Maximillian Hornung, cello; Benjamin Engeli, piano: Works by Schumann, Beethoven, Janacek and Richard Strauss, Playhouse, September 27, 2015.

Photo: Marco Borggreve

Photo: Marco Borggreve

A Sunday afternoon concert of romantic cello works certainly takes one away from the usual day-to-day concert bustle, especially when played with as much involvement and expertise as we saw here.  Though still young, cellist Maximilian Hornung and pianist Benjamin Engeli play together as seasoned veterans, and they provided a wonderful survey of different styles of cello composition from Beethoven and Schumann to Janacek and Richard Strauss.   The 29 year old cellist is a certainly a performer on the rise, having already recorded 11 CDs for Sony and CPO since winning the German Music Council’s Competition in 2005.  He received ECHO Klassik prizes for his first Sony CD in 2011 and his recording of the Dvořák Concerto in 2012. As the concert progressed, what impressed me was the sheer range of his technique and tone colour, and his intelligence.

Schumann’s Fünf Stücke im Volkston (Five Pieces in the Popular Style), published in 1851, are not something we hear very often and it was a delight to see a live performance.  They are essentially companion miniatures to the Drei Romanzen, Op. 94, and Fantasiestücke, Op. 73.  All allow substitutions in the lead instrument, and all manage to convey a peaceful, relaxed beauty, not least in their cello versions.  The second and third pieces of Fünf Stücke im Volkston have lovely melodies, and here Hornung and Engeli exhibited the right type of sensitivity, finding intimacy and sweetness in the former, and a fine sense of repose in the latter.  There was robust enthusiasm in the fourth, and throughout I noted both the plasticity and precision in the cellist’s articulation.  Also of interest was the way he controlled his tone colour through the selective presence or absence of vibrato.   This was particularly notable in the third piece, where Hornung achieved a high, whispering, vibrato-less tone, perhaps a debt to ‘authentic’ traditions.  The only qualification might be that the duo’s finish was sometimes too emphatic in structurally-cogent passages.

There was a great deal of light, clean playing in the Schumann, and this continued in the famous Beethoven Sonata, Op. 69. This was not as long-breathed and firm as it sometimes is, being more mercurial and capricious from the outset.  This brought an attractive spring-like ardour to the development and, in particular, a lovely Mendelssohnian sparkle from the piano.  The Scherzo had play and animation aplently, and as we moved on, it again became clear just how sophisticated the cellist’s control over texture and vibrato is.  The pianist consistently revealed a fine touch and a nice sense of expositional space as well.  The finale brought all sorts of revealing contrasts in expression and dynamics, but here I sometimes felt there were just so many of these that the performance was in danger of over-sophistication.  Nonetheless, the ending was brilliant.  Perhaps this was not echt-Beethoven, but still a reading strong in personality and imagination.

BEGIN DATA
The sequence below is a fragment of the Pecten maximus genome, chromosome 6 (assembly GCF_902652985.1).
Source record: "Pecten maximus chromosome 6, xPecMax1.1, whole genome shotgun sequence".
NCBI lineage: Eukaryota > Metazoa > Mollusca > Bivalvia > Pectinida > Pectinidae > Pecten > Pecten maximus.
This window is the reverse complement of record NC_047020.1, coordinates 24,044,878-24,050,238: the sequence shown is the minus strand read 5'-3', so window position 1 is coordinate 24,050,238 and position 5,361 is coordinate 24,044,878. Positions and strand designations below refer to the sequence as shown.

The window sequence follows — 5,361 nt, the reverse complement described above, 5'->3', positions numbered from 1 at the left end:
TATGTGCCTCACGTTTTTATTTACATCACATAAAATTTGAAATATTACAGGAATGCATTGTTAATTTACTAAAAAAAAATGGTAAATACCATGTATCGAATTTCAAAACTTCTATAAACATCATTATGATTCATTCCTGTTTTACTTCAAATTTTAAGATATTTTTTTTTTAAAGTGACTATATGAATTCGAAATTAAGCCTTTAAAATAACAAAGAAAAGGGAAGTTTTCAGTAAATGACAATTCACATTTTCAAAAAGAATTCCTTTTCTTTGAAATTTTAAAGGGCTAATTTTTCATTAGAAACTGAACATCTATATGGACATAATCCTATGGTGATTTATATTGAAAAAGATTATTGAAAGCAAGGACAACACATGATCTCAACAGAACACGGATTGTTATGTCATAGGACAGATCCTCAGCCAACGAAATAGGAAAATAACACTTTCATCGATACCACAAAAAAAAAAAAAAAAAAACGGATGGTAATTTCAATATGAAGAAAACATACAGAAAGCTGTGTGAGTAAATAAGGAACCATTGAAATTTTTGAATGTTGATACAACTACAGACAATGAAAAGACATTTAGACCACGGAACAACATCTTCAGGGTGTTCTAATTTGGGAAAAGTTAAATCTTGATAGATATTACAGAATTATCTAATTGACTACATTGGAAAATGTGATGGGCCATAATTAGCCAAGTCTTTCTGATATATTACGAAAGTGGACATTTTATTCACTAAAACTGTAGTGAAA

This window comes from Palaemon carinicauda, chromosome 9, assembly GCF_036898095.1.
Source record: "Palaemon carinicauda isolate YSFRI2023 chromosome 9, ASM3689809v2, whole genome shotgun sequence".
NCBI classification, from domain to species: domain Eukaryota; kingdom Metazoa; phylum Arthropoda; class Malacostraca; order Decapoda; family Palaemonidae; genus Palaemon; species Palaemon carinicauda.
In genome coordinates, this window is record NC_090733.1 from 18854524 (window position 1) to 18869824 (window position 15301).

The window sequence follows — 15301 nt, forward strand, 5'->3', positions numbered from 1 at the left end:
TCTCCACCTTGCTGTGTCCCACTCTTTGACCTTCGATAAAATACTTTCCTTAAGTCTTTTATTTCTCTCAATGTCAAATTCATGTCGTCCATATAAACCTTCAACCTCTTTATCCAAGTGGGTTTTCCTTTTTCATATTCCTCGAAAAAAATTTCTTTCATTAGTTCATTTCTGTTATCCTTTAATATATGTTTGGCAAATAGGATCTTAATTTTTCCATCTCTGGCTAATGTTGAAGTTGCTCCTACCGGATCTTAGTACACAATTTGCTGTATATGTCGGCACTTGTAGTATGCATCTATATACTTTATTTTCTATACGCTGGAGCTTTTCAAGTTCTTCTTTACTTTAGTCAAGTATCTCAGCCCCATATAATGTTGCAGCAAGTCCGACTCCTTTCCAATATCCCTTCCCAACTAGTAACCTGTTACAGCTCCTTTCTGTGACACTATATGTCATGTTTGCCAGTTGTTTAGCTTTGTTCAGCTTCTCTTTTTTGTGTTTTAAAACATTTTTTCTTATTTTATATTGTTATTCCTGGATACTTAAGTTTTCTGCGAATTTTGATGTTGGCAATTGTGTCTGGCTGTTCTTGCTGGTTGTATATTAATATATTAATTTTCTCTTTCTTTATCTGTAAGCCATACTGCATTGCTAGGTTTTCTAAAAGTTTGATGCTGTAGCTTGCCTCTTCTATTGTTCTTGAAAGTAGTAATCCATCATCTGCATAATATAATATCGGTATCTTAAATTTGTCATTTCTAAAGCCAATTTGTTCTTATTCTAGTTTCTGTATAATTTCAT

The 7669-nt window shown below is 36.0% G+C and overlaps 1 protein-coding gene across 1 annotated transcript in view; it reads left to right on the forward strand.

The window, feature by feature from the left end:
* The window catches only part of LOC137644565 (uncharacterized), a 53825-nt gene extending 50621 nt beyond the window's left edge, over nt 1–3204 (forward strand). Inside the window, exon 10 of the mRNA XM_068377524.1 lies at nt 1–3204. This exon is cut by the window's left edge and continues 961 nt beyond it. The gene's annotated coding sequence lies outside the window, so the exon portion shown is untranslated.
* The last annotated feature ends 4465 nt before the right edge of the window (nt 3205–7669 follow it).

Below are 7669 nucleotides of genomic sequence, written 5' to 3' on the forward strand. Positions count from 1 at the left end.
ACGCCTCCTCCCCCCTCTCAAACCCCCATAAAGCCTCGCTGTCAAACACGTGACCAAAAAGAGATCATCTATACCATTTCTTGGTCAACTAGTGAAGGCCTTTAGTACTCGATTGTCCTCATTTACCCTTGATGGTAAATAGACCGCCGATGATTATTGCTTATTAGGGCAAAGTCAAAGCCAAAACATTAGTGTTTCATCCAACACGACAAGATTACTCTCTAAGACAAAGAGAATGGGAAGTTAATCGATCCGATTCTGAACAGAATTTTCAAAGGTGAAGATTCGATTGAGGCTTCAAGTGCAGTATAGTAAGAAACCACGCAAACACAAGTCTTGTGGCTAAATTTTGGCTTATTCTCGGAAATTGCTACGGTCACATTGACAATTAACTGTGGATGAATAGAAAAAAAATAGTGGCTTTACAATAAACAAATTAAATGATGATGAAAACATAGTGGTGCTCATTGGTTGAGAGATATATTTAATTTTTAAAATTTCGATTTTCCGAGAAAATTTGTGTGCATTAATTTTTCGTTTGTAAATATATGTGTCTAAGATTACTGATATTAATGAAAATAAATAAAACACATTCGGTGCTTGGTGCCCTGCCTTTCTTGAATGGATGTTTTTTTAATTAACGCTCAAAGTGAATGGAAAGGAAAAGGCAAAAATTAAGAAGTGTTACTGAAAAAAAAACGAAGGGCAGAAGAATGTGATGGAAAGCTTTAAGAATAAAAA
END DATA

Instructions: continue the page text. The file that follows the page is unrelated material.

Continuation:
Photo: Beat Mumthaler

Photo: Beat Mumthaler

I was equally intrigued by Janacek’s Pohádka (Fairytale) for Cello and Piano (1910), since this is hardly ever performed. The work may be early and slight (though revised three times) but is still individual, having the same distinctive voice as one finds in the composer’s piano work In the Mists.  The extent of cello pizzicato in this work is noteworthy -- and finely-drawn it was too.  What left a strong impression was the way Benjamin Engeli found just the right sort of rhapsodic, melancholic sweep in the piano to allow the nerve ends of these pieces to be exposed.  The cellist could set all his little repeated figures, ostinato and yearning expressions against a rich emotional backdrop.

The cellist is no stranger to the Richard Strauss’ Cello Sonata, having recently recorded it for Sony alongside Don Quixote (with Bernard Haitink and the Bavarian Radio Symphony Orchestra).  What amazed me from the outset was just how tonally strong Hornung could be: his output must have been one and a half times richer and weightier than in the previous works.   This was a fine performance and I liked the first and last movements a great deal; the former strong and purposive; the latter full of the right youthful ardour and attack, with joy and enthusiasm popping up at every turn.  The pianist certainly added to this, supplying both animation and poetry.  I got a less clear picture of the Andante: it is supposed to be Mendelssohn-derived but its opening struck me as pure Beethoven (Cello Sonata, Op. 5, No. 1).  This is perhaps all well and good, except that the movement was eventually softened and shaded too much to fully hold its line.

I really enjoyed this concert: a rich and varied programme from two particularly engaging performers.  Young as they are, these artists already have mature and individual perspectives on these works, never short of interesting ideas.   Sometimes I thought that either or both might have been a little too eager to bring musical points home, and could relax more – but that is presumably what youth is about!  Maximilian Hornung can do so many things well – an enviable mixture of technical address, tonal sophistication, and intelligence – and it is not surprising how high a reputation he has already.   Benjamin Engeli’s pianism is alert and attentive to detail and he often displays a lovely touch and a natural fluidity.   It will be most interesting to watch these artist’s future development.


© Geoffrey Newman 2015